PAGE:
The view from our sidewalk this morning.  We have had a lot of snow this year! 

Thursday, December 23, 2010

Free Amazon Credits!!

Amazon: FREE $2 MP3 credit!

Get a FREE $2 MP3 credit at! Go here and enter the code GIVEMP3S. Make sure to use it before December 26th!

via Savvy Spending

Free $5 Amazon Video on Demand Credit for "tweeters"

If you have a Twitter account, you can get a FREE $5 Amazon Video on Demand credit! Just make sure to do this before January 1, 2011! Click here for all the details; keep in mind that this offer is limited to one promotional credit per customer.

via Savvy Spending 

$1.29 Amazon MP3 credit!!

Picture 310 Bing: Free MP3 Credit
Bing is giving away a free MP3 credit (to be used on
Go Here. Enter your email. They will email you a code and direction to redeem your free credit!

via MojoSavings

Total = $8.29 in free Amazon credit!  I combines my $2 and $1.29 credit and put it to The Avett Brother's "I and Love and You" mp3 album, which is just $5 now!  With my $5 Amazon On Demand credit I plan on renting "ELF", "Knight & Day", "Toy Story 3" and something else.  You could also BUY "300," which I'm a big fan of (but already own).  Good times, Amazon, good times.

Tuesday, December 21, 2010

Rudolph the Dead-Nosed Reindeer...

I was about 4-6 inches away from hitting Rudolph today.  I guess Rudolph's dad was more like it; it was a big buck with a full rack.  I took my eyes off the road for like TWO SECONDS and I look back and there's a deer right in front of me.  Seriously, 4-6 inches off my passenger headlight.  SCARY!!  I was so thankful that I JUST missed it, I definitely think it was a God-thing because I really wasn't watching the road like I should have been.  Very very thankful.  That's the second time a deer has run in front of me on that road, along the same stretch (this is the main road in Jackson, btw) so I think I need to really be extra aware, especially around that area!!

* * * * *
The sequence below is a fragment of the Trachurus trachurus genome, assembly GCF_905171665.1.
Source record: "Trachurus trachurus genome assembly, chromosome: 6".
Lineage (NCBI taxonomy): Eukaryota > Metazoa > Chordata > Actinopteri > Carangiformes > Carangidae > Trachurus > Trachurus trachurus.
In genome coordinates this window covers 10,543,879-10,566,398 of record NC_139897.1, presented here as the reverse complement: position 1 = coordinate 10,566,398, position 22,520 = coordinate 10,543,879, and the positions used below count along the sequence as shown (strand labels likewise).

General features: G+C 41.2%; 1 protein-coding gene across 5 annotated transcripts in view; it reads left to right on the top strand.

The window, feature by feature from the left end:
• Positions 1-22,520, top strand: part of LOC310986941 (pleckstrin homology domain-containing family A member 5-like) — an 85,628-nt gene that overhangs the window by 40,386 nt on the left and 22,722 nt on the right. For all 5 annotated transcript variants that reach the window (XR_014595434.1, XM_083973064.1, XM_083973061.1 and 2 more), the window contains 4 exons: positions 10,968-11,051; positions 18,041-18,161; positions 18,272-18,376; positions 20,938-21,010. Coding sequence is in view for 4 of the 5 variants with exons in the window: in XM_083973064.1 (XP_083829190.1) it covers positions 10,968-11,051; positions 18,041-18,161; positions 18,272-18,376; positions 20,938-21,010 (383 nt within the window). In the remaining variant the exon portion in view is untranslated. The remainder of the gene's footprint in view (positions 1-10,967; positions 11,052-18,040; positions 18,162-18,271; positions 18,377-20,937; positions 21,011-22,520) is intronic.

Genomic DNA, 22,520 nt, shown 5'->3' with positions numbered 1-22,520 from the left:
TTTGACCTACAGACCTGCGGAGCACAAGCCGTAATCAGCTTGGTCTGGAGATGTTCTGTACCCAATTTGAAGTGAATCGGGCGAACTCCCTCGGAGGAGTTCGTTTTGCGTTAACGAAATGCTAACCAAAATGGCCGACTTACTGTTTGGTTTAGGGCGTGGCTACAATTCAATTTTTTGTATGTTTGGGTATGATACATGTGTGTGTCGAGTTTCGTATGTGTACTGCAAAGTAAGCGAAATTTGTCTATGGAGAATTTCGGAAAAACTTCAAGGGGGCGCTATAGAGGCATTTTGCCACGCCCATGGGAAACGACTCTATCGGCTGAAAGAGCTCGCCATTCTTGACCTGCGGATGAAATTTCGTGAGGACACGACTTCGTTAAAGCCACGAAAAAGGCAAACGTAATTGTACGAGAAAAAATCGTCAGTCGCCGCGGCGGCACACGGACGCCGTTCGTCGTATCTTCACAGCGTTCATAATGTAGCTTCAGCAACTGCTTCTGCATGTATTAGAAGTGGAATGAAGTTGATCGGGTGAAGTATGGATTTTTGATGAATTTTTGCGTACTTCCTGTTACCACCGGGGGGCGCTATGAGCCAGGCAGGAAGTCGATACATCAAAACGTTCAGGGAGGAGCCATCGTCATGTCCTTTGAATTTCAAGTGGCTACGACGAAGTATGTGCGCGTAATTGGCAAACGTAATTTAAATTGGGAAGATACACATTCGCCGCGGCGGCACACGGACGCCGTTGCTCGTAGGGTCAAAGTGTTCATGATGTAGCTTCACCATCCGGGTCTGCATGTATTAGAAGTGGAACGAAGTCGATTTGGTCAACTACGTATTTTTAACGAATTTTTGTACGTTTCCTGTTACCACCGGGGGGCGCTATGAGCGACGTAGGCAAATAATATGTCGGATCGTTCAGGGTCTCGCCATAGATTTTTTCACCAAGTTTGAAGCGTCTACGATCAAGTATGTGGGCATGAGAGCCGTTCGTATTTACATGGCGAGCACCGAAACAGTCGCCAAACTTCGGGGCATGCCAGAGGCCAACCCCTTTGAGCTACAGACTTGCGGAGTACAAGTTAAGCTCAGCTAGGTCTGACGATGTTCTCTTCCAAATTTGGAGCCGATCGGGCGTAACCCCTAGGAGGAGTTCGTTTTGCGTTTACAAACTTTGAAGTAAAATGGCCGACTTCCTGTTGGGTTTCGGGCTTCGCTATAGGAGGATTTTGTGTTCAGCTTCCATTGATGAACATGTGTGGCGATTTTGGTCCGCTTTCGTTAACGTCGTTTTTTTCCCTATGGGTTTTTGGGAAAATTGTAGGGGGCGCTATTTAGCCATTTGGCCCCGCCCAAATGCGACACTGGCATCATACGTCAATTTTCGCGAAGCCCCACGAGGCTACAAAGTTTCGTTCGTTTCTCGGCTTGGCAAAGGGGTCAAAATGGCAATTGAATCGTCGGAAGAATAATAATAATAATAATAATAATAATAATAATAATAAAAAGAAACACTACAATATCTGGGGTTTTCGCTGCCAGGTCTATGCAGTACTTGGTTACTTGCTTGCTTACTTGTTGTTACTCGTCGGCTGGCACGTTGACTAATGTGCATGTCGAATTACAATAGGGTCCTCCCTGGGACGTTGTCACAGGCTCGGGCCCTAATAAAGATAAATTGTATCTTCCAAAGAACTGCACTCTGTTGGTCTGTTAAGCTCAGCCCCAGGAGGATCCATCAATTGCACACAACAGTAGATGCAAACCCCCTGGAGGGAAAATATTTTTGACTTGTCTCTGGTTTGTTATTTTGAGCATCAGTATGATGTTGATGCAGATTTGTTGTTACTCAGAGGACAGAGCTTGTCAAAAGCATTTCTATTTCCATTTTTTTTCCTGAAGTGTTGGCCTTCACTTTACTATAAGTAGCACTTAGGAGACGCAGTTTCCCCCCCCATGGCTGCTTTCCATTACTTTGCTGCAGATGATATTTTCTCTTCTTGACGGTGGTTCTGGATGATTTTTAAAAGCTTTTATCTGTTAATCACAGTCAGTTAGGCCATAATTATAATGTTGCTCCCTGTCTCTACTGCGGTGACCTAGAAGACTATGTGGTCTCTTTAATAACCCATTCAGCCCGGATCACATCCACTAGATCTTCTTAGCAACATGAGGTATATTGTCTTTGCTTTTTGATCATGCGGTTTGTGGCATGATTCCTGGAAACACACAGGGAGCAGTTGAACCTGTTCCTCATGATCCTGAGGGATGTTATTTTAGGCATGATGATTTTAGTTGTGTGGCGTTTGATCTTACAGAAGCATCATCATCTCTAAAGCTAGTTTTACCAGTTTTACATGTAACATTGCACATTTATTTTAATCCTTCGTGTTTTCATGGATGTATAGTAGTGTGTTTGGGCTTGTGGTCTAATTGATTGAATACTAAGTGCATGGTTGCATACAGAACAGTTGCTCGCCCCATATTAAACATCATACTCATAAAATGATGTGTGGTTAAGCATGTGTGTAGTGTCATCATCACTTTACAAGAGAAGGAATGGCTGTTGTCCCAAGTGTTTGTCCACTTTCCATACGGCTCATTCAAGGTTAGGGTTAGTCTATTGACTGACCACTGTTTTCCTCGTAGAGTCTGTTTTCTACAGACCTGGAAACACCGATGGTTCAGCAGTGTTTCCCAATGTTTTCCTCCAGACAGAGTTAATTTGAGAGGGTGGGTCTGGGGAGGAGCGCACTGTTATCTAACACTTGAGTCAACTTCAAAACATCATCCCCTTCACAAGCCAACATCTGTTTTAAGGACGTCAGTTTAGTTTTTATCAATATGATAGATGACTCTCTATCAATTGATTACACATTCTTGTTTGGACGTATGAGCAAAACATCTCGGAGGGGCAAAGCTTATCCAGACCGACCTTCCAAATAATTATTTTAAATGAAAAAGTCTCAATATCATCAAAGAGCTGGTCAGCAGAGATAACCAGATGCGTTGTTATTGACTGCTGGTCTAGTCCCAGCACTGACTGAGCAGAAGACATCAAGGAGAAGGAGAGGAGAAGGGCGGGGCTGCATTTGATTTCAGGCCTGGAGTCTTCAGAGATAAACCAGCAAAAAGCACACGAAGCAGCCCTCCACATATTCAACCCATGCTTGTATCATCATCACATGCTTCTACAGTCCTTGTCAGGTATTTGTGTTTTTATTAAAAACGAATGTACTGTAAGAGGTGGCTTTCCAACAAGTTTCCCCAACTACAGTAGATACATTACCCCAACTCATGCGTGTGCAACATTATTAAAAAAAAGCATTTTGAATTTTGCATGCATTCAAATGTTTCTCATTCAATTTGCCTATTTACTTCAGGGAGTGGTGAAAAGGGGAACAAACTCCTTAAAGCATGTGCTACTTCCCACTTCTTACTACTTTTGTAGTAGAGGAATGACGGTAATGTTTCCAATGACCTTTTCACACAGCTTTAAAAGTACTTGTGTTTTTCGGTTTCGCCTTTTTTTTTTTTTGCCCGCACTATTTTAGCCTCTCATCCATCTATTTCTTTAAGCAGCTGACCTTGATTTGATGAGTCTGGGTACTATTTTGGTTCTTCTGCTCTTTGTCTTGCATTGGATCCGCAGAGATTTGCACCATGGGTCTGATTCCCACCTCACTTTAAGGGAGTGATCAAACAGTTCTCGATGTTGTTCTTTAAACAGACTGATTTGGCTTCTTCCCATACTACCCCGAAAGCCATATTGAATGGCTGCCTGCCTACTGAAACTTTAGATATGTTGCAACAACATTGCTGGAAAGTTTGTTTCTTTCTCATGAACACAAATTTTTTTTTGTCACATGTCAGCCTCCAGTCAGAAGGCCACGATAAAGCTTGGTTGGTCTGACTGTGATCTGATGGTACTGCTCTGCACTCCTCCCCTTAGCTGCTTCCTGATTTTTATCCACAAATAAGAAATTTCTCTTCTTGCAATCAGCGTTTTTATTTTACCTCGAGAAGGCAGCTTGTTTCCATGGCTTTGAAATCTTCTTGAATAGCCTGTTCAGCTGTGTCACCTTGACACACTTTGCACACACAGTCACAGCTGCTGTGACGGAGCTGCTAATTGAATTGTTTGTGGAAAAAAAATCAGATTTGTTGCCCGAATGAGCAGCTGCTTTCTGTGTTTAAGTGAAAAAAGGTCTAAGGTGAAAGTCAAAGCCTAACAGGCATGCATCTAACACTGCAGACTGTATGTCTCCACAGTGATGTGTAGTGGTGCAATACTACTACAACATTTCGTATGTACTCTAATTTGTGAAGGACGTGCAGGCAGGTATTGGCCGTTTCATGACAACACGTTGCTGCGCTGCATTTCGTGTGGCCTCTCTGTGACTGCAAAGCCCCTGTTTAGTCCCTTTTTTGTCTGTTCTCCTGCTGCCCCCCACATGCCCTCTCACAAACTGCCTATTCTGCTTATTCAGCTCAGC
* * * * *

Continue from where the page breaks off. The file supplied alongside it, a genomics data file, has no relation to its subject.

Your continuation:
Here me Rudolph?  I'm watching for you.

Sunday, December 19, 2010

Confession is Good for the Soul

I confessed something to my husband tonight.  Something about another man, one that I have a crush on.

Jason Schwartzman.

He's got indie-cred (which I used to think meant a lot when I was trying to be cool), he has bushy eyebrows and he knows Wes Anderson and he used to date Zooey Deschanel.  Total crush.

And while we're on the subject...

Ryan Gosling.

It helps that his blue eyes, dark blonde hair and scruff remind me of my husband.  I hated him in "The Notebook" (well, what I really mean is that I hated that movie) but loved him in "Lars and the Real Girl" and I think this song by his band "Dead Man's Bones" has a weird, awesome feel.

Zachary Levi

Bryan and I love watching "Chuck," and just LOOK at this guy's smile.  I feel like he's the adult-version of my high school/college crush on Seth Cohen (Adam Brody) from "The OC."  Slightly dorky but lovable.

Bryan and I were talking the other night about actor/actress crushes.  He's all about Charlize Theron and Jennifer Connelly.  I mentioned an actor (I think it was Joel McHale?) was hot, and Bry disagreed.  Apparently he's not "hot," but would be considered cute.  Apparently guys like Brad Pitt are hot, but the Zachary Levi/Joel McHales of the world are cute.  I disagree!  I think any of the above guys are hotter than Brad Pitt because they seem more REAL and they are funny and you just want to be buds with them.  That's hot.